NEW HAVEN, CONN.: Jen Silverman’s The Moors begins the way you’d expect a Victorian Gothic tale to: with fog rolling in around a gloomy old English mansion where two spinster sisters live among heavy upholstery and deep thoughts.
But wait—something is not quite right. In the world premiere production running at Yale Repertory Theatre through Feb. 20, the sisters speak without English accents. No one speaks with an accent, in fact, and there’s something decidedly contemporary in the script’s vernacular. A governess arrives to find she has no child to govern. The maid walks around with an attitude. And the family dog regularly has existential discussions about the meaning of life and happiness with a local moor hen who nests nearby.
Silverman first read Gothic classics Jane Eyre and Wuthering Heights when she was young, and she revisited the titles while studying comparative literature at Brown University. While those novels—with their trappings of mystery, melodrama, murder, and longing—certainly influenced The Moors, Silverman did not want her play to seem like a literary or historical adaptation. “That’s the reason we have the actors speaking in an American accent,” she explains. “This is a very contemporary and American play, and to those ends the moors represent something more than what they are.”
Silverman was inspired by the letters Charlotte Brontë wrote about daily household life on the Yorkshire moors. “The sense of location permeated the letters [and] emerged as a character,” says Silverman. “It mesmerized me and it made me think about how people condition themselves against such a bleak and unworldly landscape, and how that relative inhospitality offers a kind of permission—particularly for women—to let them dream in a way they might not otherwise.”
The playwright says her fascination with place and how it influences people “probably has a lot to do with the many places I lived.” The daughter of scientists, Silverman grew up in Asia, Europe, and the U.S. , and attended high school in Simsbury, Conn.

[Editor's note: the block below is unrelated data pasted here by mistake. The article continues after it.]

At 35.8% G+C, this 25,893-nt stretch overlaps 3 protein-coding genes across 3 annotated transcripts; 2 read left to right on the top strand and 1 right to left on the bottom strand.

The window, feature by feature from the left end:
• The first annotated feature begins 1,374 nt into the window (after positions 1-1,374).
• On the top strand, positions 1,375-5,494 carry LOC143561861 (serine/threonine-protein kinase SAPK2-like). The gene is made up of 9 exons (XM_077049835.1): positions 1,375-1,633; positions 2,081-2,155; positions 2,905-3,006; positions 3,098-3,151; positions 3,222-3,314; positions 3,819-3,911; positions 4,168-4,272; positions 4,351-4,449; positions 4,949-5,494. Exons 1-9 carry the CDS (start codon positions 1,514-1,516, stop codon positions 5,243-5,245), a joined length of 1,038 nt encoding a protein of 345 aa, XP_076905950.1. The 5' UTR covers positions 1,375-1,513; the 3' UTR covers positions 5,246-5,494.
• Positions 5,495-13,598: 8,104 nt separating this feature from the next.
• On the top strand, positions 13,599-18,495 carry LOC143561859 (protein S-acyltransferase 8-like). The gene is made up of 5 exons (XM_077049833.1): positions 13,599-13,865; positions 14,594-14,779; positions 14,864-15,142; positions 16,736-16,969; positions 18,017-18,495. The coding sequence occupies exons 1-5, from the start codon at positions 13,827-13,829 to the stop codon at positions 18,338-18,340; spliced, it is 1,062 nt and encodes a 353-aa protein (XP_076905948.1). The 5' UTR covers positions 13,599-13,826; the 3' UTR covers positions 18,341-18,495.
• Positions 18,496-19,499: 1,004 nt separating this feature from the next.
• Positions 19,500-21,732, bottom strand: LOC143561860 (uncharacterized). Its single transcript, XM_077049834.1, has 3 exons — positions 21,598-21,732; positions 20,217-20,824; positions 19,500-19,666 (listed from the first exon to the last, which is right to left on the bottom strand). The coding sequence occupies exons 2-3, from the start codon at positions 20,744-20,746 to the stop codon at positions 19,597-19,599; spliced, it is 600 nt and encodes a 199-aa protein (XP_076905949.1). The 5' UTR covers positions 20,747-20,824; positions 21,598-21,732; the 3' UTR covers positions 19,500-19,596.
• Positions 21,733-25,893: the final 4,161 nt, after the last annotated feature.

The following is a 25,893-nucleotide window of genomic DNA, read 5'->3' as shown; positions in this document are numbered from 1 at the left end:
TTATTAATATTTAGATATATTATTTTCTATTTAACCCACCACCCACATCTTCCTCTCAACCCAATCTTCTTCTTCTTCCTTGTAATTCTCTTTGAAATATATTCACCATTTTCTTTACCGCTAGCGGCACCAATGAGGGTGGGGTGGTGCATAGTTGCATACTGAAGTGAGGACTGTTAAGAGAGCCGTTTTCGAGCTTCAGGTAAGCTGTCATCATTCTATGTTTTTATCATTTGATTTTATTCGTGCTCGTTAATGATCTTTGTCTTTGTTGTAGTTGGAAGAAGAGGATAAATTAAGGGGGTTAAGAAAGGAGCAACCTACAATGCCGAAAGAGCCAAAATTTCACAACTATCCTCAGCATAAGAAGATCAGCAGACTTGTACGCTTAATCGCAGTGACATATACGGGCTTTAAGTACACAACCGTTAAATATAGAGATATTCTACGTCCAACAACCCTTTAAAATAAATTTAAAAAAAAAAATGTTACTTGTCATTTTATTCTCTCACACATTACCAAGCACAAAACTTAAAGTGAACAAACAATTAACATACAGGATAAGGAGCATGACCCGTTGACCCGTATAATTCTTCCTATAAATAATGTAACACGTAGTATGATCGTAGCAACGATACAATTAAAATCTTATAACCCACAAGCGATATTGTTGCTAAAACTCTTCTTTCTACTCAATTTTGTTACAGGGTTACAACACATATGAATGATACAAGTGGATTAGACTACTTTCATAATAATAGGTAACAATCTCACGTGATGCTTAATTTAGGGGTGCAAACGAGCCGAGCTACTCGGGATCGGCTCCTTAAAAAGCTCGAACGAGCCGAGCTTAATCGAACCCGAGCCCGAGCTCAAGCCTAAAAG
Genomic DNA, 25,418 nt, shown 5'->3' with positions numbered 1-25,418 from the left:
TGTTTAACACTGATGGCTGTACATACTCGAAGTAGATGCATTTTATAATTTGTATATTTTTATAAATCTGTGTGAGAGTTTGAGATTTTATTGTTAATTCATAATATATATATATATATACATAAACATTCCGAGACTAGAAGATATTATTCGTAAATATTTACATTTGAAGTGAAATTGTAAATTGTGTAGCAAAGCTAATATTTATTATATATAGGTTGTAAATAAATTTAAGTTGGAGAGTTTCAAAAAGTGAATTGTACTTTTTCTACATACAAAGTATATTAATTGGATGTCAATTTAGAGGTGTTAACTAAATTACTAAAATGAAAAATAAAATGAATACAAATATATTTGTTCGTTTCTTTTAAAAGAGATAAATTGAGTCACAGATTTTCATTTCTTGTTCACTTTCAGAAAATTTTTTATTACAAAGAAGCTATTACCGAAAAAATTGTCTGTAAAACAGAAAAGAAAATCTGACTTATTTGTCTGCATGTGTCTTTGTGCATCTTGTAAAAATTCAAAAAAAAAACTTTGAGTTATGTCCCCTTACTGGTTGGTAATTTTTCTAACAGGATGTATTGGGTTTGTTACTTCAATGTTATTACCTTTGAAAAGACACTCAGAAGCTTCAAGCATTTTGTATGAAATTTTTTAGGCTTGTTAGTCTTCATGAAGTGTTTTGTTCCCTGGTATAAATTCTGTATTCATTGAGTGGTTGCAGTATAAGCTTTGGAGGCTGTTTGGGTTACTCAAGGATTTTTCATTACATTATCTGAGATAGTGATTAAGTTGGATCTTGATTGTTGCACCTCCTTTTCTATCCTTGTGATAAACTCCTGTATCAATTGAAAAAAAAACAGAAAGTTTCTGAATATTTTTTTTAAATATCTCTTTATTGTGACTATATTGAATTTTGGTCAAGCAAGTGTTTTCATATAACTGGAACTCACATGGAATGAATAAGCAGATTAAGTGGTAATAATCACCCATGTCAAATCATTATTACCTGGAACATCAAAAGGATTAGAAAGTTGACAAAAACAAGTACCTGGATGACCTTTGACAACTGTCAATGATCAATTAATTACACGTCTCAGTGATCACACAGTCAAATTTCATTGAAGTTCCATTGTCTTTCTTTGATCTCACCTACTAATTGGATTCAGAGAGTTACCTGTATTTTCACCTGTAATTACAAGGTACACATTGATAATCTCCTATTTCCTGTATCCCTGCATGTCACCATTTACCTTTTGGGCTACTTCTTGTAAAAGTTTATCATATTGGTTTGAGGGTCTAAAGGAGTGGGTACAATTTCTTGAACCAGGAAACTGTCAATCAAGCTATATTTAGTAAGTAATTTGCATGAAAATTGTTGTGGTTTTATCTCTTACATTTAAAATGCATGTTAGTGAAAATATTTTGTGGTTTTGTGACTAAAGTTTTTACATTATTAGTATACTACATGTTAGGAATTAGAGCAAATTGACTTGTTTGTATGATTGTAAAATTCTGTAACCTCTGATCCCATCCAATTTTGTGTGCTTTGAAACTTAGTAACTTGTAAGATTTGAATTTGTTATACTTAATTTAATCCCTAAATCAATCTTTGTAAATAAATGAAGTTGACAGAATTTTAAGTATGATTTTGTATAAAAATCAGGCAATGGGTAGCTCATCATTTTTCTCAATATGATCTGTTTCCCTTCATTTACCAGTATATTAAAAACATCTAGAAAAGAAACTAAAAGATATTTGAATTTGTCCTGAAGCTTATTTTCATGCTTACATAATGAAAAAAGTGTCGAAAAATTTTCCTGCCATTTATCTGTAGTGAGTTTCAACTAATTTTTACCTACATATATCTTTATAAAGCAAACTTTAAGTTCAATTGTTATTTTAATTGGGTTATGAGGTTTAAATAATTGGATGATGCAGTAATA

The titular location in The Moors, in all of its rugged wildness, is a metaphor for “freedom and strength, without structure, where people can reinvent themselves,” Silverman explains. And it can also bring out untapped potential, particularly in the arrival of the governess, Emilie. “When Emilie arrives at the sisters’ home, at first she is still rooted in the strictures of society, saying, ‘A woman is not capable of x, y, and z,'” Silverman says. “And [one of the sisters], Agatha, says, ‘You don’t know what women are capable of because you’ve been out in the world listening to the wrong voices.’ Over the [course of the] play, Emilie discovers she’s capable of a lot more than she thought she was.”
Director Jackson Gay was drawn to the play’s sense of existential loneliness, and its surreal examination of the meaning of life. “There is something so charming and generous in how Jen has written it,” says Gay, who has also helmed Elevada, These Paper Bullets!, and The Intelligent Design of Jenny Chow at Yale Rep. “Everybody in the play, even when they are behaving badly, makes you laugh, but you also forgive them because you recognize something in yourself, too, and that makes it funny. Jen writes with that kind of truthful loopiness.”
That slightly tilted perspective and “loopiness” can be found in Silverman’s other plays as well. In Still, which received the Yale Drama Series Award in 2013, a giant dead baby wanders the world with its best friend, a dominatrix. The Dangerous House of Pretty Mbane, which is set in South Africa and deals with homophobia, opens with a woman talking to a yellow dog. And in The Roommate, produced in 2015 at the Humana Festival of New American Plays at Actors Theatre of Louisville, a middle-aged woman keeps house with a new female roommate. Sexual tension and complicated backstories ensue.
Though the backdrops differ, “The thread,” says Silverman, “is a sense of theatricality and an interest in putting women onstage, particularly queer women, and with my interest in having conversations about power and visibility.”
These are complicated topics that aren’t presented often in the American theatre, particularly with female protagonists at the center. “I understand that it is a risk to take because I am an emerging playwright,” Silverman says. “Things that interest me are not necessarily naturalistic kitchen-sink dramas or the type of plays they already have an audience base for.” One artistic director, she recalls, advised her to write more like playwright A.R. Gurney. “I appreciate his plays,” she says. “But I don’t want to write them.”
Indeed, Silverman’s feminist viewpoint appealed to Jennifer Kiger, associate artistic director and director of new play programs at Yale Rep. “[The Moors] may be inspired by tales such as Wuthering Heights or Turn of the Screw, taking the trappings of Victorian storytelling—of sublimated eroticism, melodrama, societal ills, and particularly the depiction of women living in those terrible living conditions,” explains Kiger. “But then [Jen] subverts it for a contemporary audience. She makes it incredibly fresh. It feels like it could be about people today.”
Frank Rizzo lives in New Haven and New York and writes about theatre for Variety, Hartford Courant, The New York Times, Playbill, and other publications.